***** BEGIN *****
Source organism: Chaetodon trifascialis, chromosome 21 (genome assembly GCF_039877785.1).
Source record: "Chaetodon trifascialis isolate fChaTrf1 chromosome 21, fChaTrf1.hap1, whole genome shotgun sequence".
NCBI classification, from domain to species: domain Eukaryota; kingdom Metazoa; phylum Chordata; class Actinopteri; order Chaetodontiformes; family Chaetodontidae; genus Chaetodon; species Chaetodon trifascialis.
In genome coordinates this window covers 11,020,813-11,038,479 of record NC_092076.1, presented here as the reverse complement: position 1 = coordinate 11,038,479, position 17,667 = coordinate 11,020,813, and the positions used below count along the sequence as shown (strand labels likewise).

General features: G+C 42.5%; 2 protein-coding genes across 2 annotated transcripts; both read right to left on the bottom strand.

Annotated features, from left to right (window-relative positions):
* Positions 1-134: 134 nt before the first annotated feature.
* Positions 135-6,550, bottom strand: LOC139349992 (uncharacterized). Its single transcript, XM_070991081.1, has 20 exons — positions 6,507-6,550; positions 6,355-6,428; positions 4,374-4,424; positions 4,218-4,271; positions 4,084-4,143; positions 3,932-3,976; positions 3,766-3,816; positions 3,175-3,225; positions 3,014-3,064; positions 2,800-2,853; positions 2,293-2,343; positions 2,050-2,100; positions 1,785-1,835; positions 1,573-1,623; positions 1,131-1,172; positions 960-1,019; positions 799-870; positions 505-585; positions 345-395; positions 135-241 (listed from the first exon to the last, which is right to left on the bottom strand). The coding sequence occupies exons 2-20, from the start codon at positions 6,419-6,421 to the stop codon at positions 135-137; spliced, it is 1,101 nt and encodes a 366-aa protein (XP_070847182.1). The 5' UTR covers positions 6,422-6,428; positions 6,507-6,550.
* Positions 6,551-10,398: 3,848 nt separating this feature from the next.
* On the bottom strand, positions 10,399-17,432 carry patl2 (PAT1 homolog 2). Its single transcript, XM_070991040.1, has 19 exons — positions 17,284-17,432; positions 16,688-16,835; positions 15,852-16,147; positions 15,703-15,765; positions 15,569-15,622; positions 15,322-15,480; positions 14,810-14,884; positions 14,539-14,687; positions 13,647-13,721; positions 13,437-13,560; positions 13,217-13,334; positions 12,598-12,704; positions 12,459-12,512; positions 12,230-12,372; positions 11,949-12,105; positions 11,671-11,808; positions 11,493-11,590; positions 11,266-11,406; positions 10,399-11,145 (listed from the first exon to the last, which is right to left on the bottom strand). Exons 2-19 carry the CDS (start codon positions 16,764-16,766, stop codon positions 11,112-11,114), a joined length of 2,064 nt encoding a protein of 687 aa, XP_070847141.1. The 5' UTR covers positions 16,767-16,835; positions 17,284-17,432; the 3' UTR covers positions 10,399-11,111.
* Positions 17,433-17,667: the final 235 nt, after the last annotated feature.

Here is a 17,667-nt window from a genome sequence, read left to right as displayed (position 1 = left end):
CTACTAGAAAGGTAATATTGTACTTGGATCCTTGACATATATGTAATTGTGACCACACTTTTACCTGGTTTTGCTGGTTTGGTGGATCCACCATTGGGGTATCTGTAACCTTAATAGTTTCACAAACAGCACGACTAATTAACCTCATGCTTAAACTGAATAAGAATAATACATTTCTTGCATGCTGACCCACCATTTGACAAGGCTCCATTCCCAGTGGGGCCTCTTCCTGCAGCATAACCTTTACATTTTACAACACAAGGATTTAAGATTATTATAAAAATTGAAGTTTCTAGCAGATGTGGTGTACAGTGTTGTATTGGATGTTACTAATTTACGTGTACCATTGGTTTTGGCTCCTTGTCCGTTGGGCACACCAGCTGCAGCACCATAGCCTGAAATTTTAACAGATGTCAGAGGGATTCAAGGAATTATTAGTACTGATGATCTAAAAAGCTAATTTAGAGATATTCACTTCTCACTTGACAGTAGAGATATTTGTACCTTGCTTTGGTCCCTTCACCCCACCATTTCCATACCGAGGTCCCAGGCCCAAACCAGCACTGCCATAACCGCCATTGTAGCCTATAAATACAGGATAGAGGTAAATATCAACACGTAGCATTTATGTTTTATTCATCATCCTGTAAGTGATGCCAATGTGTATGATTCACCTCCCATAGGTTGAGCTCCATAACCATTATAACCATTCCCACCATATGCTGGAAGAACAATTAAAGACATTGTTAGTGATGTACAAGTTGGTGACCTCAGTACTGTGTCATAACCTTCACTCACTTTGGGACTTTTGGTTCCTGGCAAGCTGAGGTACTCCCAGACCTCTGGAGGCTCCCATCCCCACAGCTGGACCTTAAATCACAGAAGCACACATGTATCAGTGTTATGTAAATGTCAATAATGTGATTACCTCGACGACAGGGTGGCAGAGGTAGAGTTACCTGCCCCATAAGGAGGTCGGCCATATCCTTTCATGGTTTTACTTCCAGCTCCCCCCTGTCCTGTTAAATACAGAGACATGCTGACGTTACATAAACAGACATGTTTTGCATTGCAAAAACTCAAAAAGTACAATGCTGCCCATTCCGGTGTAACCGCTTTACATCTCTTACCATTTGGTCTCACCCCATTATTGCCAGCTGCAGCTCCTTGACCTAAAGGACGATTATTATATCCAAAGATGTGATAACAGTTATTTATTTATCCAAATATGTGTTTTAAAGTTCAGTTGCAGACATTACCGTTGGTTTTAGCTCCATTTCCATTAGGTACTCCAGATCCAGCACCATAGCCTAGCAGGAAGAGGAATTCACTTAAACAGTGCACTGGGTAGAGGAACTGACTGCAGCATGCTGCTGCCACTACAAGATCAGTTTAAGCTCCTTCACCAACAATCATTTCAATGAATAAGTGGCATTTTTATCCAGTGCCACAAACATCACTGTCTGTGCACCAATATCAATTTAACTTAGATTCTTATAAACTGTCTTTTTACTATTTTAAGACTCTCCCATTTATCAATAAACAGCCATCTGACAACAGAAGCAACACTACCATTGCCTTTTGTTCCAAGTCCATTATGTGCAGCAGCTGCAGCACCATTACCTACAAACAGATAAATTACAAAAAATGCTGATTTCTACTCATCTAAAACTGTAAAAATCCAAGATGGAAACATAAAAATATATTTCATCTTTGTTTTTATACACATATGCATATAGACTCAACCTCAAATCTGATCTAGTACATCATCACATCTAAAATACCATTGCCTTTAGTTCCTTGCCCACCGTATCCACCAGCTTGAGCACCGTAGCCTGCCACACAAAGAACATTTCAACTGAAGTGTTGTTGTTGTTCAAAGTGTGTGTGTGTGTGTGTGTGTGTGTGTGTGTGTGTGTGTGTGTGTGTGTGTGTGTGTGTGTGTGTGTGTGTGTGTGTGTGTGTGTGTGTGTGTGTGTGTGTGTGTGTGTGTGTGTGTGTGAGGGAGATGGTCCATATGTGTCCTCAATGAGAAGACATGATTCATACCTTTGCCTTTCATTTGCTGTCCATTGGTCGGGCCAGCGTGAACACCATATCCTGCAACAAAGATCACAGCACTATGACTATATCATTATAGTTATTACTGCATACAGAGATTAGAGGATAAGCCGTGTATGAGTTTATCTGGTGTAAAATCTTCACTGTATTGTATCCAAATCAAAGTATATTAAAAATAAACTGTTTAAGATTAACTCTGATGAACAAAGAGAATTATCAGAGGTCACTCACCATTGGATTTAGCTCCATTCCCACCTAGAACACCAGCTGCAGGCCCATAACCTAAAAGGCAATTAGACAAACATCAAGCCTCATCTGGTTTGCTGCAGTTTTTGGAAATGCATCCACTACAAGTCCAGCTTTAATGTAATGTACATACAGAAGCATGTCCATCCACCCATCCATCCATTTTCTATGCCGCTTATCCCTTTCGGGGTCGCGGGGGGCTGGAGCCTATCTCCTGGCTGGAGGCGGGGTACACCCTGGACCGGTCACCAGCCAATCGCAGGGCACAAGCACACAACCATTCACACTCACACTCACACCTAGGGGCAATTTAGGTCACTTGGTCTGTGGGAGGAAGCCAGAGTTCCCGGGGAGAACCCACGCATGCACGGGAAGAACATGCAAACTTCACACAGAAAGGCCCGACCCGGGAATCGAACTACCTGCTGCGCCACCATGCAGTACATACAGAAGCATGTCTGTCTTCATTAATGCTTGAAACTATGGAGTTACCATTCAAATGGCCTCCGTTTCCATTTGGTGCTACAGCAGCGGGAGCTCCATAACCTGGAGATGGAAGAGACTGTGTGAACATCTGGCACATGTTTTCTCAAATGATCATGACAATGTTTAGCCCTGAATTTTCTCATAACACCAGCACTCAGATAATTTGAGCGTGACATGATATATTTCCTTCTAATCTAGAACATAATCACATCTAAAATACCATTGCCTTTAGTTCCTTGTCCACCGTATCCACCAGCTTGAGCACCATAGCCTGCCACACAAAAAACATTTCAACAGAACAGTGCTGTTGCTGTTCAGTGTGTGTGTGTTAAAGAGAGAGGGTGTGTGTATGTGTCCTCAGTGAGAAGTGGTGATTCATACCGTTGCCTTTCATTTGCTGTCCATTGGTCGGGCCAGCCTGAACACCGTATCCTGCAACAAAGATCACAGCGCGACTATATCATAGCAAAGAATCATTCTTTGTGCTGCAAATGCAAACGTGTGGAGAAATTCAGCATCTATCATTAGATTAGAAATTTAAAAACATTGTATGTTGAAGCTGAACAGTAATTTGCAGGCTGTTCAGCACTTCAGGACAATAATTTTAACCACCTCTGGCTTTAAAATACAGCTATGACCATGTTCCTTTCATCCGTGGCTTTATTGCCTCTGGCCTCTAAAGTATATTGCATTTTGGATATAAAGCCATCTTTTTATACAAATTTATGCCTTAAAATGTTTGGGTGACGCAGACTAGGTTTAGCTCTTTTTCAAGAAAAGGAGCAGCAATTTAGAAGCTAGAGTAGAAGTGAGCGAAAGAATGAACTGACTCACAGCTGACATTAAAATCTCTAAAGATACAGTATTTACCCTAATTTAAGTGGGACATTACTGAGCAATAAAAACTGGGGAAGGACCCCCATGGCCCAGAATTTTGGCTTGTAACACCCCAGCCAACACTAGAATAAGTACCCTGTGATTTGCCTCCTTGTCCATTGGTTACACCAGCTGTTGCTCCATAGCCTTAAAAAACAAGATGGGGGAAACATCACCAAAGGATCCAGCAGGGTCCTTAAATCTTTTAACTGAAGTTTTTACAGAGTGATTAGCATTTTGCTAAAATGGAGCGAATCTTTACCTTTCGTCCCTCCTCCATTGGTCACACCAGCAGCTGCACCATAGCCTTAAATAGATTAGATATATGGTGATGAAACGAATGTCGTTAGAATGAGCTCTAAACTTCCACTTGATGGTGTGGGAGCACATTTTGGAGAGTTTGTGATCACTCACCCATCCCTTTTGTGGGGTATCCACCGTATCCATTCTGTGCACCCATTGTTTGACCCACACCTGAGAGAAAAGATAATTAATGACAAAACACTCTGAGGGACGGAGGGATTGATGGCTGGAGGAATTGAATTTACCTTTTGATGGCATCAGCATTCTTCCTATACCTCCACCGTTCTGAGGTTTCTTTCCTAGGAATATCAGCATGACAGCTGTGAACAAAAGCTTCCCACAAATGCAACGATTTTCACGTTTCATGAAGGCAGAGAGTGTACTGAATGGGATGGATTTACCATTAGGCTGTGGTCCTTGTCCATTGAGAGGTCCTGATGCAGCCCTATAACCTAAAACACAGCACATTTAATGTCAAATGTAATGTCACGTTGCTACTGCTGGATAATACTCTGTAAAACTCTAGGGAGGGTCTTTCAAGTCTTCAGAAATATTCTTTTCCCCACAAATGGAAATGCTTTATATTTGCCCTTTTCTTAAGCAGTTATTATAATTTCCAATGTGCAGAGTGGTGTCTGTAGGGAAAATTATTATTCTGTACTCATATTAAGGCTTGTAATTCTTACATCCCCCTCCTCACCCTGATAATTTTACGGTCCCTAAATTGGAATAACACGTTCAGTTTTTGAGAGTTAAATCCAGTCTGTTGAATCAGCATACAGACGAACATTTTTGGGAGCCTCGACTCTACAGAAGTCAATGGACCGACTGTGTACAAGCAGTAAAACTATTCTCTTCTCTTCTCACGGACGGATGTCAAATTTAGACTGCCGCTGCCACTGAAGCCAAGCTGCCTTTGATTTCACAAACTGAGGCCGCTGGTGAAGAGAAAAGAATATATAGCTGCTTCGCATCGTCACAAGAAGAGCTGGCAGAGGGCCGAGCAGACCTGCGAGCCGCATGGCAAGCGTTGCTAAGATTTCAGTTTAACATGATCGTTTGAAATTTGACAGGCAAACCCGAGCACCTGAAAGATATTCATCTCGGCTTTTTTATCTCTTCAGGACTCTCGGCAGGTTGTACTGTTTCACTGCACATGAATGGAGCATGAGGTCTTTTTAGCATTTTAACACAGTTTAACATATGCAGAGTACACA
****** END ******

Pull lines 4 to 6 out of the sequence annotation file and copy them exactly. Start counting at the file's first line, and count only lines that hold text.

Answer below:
In genome coordinates this window covers 11,020,813-11,038,479 of record NC_092076.1, presented here as the reverse complement: position 1 = coordinate 11,038,479, position 17,667 = coordinate 11,020,813, and the positions used below count along the sequence as shown (strand labels likewise).

General features: G+C 42.5%; 2 protein-coding genes across 2 annotated transcripts; both read right to left on the bottom strand.

Annotated features, from left to right (window-relative positions):